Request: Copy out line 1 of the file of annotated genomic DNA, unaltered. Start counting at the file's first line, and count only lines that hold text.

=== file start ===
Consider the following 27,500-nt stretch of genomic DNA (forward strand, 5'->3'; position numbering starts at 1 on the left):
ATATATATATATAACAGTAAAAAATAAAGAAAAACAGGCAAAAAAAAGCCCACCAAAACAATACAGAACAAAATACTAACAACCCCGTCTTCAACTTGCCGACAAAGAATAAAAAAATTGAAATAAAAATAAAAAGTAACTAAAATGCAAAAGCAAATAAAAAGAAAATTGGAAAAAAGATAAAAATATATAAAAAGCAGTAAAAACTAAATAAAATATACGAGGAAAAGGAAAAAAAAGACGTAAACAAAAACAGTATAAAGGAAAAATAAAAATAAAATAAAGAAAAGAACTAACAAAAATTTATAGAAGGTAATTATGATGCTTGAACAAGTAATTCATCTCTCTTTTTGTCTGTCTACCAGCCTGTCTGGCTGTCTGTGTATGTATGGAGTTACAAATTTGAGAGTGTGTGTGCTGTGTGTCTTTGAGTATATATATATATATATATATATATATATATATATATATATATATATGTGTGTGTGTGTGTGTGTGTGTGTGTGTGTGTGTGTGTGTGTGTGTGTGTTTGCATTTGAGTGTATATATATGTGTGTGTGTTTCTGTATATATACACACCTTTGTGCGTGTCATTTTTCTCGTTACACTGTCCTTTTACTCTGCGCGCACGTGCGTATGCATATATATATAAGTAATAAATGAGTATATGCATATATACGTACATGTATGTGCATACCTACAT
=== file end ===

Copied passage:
Consider the following 27,500-nt stretch of genomic DNA (forward strand, 5'->3'; position numbering starts at 1 on the left):